Watching football on TV last night, Herzog could not get a grim baseball thought off his mind: "If Mayberry and Otis were only carrying their load...."
Had Herzog completed the sentence, he would have said something on the order of "we'd be 10 games in front." Like Brett and McRae, Mayberry and Otis were asked to pull the ball more this year. Unlike Brett and McRae, they have largely failed to hit. Two seasons ago they were a Royal one-two punch. Last year Mayberry slumped from .291 to .232, and Otis was hit on the head by a pitch delivered by Stan Bahnsen. This season Mayberry has increased his homer output from 13 to 20, but his average is again in the .230s. His teammates wince in sympathy as he lunges at pitches and lifts his head while swinging. Herzog seems convinced that Otis is gun-shy because of the beaning, and he often benches his centerfielder against hard throwers Jim Palmer, Dennis Eckersley, Nolan Ryan and Bert Blyleven. Otis is batting only .255 against the pitchers he does face. "I think I can still hit Palmer and the others," he says, "but Whitey's the boss. It wouldn't hurt if I were 35, but I'm 30." Nonetheless, in the judgment of some American Leaguers, Otis is only too happy to sit down against the big heat.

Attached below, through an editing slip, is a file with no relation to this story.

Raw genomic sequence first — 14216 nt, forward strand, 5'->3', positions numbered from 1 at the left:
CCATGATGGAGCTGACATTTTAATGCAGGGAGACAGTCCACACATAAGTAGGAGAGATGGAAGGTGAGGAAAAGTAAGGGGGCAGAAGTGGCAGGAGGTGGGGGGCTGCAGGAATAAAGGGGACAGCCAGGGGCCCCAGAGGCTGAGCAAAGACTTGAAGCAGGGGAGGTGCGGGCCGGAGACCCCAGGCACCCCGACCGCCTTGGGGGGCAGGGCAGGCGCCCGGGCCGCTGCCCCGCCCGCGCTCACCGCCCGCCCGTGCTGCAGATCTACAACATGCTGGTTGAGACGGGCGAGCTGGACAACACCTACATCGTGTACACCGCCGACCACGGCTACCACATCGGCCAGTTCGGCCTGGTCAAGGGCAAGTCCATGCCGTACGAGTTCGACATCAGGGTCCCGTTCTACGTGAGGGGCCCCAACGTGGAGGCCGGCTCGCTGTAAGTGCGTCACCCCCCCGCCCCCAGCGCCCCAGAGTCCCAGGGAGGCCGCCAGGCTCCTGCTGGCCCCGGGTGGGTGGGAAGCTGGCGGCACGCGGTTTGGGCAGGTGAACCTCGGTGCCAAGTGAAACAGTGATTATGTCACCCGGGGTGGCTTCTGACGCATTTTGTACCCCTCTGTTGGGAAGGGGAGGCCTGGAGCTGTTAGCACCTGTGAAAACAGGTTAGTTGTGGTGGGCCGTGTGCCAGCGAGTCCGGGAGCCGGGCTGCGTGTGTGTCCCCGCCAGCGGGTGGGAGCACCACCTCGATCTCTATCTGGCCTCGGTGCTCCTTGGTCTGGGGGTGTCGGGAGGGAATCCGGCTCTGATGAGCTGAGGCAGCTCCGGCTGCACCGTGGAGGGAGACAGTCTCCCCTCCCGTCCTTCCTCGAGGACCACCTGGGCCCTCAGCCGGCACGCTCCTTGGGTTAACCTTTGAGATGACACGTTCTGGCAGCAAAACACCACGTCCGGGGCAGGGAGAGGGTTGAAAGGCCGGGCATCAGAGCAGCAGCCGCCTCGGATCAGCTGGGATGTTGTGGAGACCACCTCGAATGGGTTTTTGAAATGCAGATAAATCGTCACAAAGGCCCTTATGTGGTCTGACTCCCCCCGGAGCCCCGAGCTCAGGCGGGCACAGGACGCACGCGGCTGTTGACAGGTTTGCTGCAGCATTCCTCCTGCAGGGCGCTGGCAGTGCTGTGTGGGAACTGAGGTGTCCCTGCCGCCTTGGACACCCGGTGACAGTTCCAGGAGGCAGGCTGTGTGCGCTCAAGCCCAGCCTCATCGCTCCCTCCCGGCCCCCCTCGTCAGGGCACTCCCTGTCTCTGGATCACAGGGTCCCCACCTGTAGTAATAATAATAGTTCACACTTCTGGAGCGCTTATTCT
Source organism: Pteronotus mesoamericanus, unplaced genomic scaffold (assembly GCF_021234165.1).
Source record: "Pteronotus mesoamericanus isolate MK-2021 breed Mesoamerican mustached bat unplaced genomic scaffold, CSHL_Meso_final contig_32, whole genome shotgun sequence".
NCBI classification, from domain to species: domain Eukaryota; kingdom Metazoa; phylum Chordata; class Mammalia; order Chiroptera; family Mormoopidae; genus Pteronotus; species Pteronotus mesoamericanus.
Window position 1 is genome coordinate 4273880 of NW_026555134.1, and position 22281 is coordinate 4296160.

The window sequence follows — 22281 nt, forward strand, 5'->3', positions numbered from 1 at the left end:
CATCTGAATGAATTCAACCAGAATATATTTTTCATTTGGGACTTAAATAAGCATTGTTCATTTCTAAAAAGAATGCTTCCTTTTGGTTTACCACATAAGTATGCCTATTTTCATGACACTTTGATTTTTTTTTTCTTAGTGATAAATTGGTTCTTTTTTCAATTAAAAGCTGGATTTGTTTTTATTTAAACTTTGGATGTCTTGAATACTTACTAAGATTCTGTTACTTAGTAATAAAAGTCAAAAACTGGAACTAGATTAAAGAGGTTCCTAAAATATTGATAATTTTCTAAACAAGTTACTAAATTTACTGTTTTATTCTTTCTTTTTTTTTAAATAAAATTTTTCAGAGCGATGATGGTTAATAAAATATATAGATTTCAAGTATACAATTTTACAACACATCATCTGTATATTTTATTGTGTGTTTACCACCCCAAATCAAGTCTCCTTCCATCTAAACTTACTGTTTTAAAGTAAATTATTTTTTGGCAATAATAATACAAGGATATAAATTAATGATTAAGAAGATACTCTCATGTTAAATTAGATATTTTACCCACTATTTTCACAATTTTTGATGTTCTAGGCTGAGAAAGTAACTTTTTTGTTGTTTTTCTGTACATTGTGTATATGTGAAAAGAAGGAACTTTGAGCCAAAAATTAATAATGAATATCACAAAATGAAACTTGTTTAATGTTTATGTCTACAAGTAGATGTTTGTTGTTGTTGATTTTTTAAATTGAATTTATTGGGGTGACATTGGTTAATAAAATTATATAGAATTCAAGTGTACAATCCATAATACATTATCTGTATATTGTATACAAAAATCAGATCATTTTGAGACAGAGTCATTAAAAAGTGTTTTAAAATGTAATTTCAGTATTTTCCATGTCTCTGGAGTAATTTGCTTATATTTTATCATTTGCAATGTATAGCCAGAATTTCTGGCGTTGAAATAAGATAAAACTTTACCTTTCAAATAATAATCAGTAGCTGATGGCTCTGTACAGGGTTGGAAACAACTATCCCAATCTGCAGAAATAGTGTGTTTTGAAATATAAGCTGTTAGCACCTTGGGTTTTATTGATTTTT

But he can play in big heat. On this 91� afternoon, Otis walks twice, singles and scores on John Wathan's homer. Andy Hassler and Bird five-hit the Orioles. After the 5-0 win, the Royals feast on hard-shell crabs. It has been a weekend worth celebrating.
"We made two mistakes," says Veeck. "We showed up for the game and didn't pray hard enough for rain."
Sitting morosely in the press box waiting for the final Minnesota-Boston score to come in, Veeck is in his uniform of dark slacks and short-sleeved, open-collared white shirt. Usually he gets up and paces when a game gets down to the final outs, but there is no need for that today. Nor is there much for the 42.426 fans to Hey, hey! about.
The weather is August-in- Chicago humid, the wind swirls paper bags and hot-dog wrappers around the field like tumbleweeds, and the Brewers go on a rampage right from the first inning, bashing Sox pitching for 16 hits in a 10-1 romp.
Rookie righthander Lary Sorensen, who has developed into a steady starter for Milwaukee after beginning the season by getting blitzed in Triple A, holds Chicago to six hits. Veeck is wrong. The Sox make a lot more than two mistakes. The Royals are winning still. But now Chicago isn't.